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ABSTRACT: Equine herpesvirus type 1 (EHV-1) is the causative agent of equine herpes myeloencephalopathy, of which outbreaks are reported with increasing frequency throughout North America and Europe. This has resulted in its classification as a potentially emerging disease by the US Department of Agriculture. Recently, it was found that a single nucleotide polymorphism (SNP) in the viral DNA polymerase gene (ORF30) at aa 752 (N-->D) is associated with the neurovirulent potential of EHV-1. In the present study, equine respiratory mucosal explants were inoculated with several Belgian isolates typed in their ORF30 as D(752) or N(752), to evaluate a possible difference in replication in the upper respiratory tract. In addition, to evaluate whether any observed differences could be attributed to the SNP associated with neurovirulence, the experiments were repeated with parental Ab4 (reference neurovirulent strain), parental NY03 (reference non-neurovirulent strain) and their N/D revertant recombinant viruses. The salient findings were that EHV-1 spreads plaquewise in the epithelium, but plaques never cross the basement membrane (BM). However, single EHV-1-infected cells could be observed below the BM at 36 h post-inoculation (p.i.) for all N(752) isolates and at 24 h p.i. for all D(752) isolates, and were identified as monocytic cells and T lymphocytes. Interestingly, the number of infected cells was two to five times higher for D(752) isolates compared with N(752) isolates at every time point analysed. Finally, this study showed that equine respiratory explants are a valuable and reproducible model to study EHV-1 neurovirulence in vitro, thereby reducing the need for horses as experimental animals.Journal of General Virology 08/2010; 91(Pt 8):2019-28. DOI:10.1099/vir.0.019257-0 · 3.53 Impact Factor
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ABSTRACT: Vaccination is commonly used to control equine respiratory pathogens such as equine herpesvirus type 1 (EHV-1) and equine influenza virus (EIV). Here, we describe the generation and characterization of a recombinant EHV-1 modified live virus vaccine (MLV) based on a recent abortogenic EHV-1 strain, NY03. The immunogenicity and efficacy of the MLV was tested in horses in an EHV-1 vaccination/challenge experiment using the highly virulent neurovirulent EHV-1 strain OH03. Induction of a robust EHV-1-specific immune response was observed. Upon challenge infection, vaccinated horses were partially protected against disease as demonstrated by a significant reduction in clinical signs, nasal shedding and viremia levels. In addition, the NY03-based MLV was used to express the EIV H3 protein and immunogenicity was tested in horses. Expression of H3 was readily detected in NY03-H3-infected cells in vitro. Vaccination of horses resulted in the induction of a robust serological immune responses against two recent but genetically distinct EIV representatives, VA05 and NY-99, which were above the threshold predicted to be protective against development of clinical disease.Vaccine 11/2009; 28(4):1048-55. DOI:10.1016/j.vaccine.2009.10.123 · 3.49 Impact Factor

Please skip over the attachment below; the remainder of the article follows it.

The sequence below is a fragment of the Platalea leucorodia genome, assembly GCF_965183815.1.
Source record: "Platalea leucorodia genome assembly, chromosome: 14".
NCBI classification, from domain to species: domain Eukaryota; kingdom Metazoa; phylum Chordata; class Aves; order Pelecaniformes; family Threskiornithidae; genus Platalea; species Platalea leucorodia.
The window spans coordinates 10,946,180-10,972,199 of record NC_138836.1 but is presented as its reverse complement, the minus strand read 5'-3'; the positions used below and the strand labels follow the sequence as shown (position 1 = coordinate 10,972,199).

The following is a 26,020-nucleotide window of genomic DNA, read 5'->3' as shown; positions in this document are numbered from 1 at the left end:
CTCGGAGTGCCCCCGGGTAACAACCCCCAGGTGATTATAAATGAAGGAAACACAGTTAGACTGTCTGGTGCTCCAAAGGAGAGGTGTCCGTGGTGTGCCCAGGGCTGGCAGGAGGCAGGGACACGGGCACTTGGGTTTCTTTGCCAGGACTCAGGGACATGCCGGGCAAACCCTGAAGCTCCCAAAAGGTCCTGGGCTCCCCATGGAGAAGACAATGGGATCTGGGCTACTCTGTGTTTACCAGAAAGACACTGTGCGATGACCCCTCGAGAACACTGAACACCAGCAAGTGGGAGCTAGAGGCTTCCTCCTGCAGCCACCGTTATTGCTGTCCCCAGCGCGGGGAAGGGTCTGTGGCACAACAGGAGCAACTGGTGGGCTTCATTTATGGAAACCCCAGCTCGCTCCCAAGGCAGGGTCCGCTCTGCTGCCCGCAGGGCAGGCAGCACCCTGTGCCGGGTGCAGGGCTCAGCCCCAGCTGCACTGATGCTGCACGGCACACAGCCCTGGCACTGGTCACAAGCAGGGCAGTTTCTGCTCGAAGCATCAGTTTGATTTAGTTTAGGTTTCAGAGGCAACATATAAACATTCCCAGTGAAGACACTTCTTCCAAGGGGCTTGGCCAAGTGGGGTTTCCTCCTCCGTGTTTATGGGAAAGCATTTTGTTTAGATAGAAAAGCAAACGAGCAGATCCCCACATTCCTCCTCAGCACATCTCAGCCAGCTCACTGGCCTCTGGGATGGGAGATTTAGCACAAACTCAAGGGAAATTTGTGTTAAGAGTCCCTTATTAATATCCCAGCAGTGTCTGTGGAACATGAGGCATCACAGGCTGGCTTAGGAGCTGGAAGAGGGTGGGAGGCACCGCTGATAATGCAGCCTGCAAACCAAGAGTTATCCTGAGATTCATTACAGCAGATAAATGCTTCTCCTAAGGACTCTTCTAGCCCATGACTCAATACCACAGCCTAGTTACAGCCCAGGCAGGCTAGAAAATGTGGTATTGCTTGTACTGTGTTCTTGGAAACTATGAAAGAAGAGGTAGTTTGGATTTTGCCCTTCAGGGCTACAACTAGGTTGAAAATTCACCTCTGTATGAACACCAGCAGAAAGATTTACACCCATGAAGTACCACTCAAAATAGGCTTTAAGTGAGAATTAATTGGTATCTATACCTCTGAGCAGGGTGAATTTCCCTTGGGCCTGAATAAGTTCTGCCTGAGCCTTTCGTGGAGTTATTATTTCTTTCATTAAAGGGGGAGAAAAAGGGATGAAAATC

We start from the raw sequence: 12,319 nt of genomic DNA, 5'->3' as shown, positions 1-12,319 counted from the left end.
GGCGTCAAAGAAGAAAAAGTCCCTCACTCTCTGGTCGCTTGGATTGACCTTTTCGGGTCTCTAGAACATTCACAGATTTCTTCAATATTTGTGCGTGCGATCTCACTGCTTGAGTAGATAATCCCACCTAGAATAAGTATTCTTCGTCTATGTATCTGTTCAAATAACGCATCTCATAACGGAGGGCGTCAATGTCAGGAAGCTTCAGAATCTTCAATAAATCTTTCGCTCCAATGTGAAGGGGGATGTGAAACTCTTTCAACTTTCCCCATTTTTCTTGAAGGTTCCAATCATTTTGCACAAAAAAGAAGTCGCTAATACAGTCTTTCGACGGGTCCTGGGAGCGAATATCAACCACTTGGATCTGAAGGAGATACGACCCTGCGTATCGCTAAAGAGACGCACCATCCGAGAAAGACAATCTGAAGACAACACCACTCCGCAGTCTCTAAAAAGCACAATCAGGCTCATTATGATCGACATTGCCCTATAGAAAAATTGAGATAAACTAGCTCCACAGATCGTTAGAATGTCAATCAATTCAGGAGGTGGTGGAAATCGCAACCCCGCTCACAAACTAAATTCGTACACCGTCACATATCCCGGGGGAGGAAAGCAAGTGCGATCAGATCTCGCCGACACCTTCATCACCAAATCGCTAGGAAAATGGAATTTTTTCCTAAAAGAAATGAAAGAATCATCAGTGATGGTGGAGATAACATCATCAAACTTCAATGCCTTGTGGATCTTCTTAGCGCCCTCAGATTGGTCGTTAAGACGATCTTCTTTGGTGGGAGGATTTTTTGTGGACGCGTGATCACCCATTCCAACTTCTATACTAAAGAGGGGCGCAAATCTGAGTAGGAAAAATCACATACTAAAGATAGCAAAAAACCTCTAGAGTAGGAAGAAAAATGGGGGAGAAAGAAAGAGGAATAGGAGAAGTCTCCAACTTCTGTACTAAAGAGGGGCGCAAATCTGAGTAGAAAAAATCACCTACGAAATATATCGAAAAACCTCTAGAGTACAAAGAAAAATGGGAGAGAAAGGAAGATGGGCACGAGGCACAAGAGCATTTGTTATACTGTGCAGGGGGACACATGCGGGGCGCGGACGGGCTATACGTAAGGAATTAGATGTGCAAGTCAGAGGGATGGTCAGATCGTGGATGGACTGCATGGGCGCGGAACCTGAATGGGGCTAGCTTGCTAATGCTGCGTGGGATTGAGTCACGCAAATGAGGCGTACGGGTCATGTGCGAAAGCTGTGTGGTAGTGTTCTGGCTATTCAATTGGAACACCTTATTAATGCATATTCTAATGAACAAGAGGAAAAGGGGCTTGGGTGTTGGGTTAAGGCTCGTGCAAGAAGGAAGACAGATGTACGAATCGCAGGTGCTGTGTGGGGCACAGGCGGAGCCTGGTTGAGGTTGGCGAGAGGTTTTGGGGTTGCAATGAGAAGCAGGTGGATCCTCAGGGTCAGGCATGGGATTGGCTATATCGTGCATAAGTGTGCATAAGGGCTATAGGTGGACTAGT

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ABSTRACT: The objective of this study was to determine viral loads, strain (neuropathogenic versus non-neuropathogenic) and state (lytic, non-replicating, latent) of equine herpesvirus-1 (EHV-1) by real-time polymerase chain reaction (PCR) in the blood and nasopharyngeal secretions of adult horses following natural exposure. The index case, a 4-year-old Thoroughbred gelding with confirmed EHV-1 myeloencephalopathy, as well as potentially exposed horses, were sampled over a period of 3 weeks. The study population comprised of 39 adult Thoroughbred horses and 35 adult "pony" and outrider horses of various breeds housed at a racetrack in Northern California. Blood samples and nasopharyngeal secretions (NPS) from all horses were tested on several occasions for EHV-1 DNA viral loads, targeting the glycoprotein B (gB) gene, viral strain, targeting the ORF 30 gene, and transcriptional activity of EHV-1, targeting the gB gene and latency-associated transcripts (LATs). Viral loads and transcriptional activity of the gB gene declined rapidly in the index case following antiviral treatment. The prevalence of EHV-1 infection in NPS determined by PCR slowly decreased over the 22 day study period from 25% to 14%. The initial surveillance showed multiple clusters of exposure, one associated with the index case and two related to horses that had recently returned from a different racetrack. Viral strain differentiation showed that only two horses (the index case and a neighboring horse) were infected with only a neuropathogenic strain, while all other horses were infected with either a non-neuropathogenic strain or were dually infected with both neuropathogenic and non-neuropathogenic strains. In most cases, the virus was present in either a lytic or a non-replicating form, while latent virus was found in blood and NPS much less frequently. The molecular approach used in this study showed promise for assessing the risk of exposing other horses to EHV-1 and for studying viral kinetics in infected horses.The Veterinary Journal 12/2007; 179(2):230-9. DOI:10.1016/j.tvjl.2007.09.018 · 2.17 Impact Factor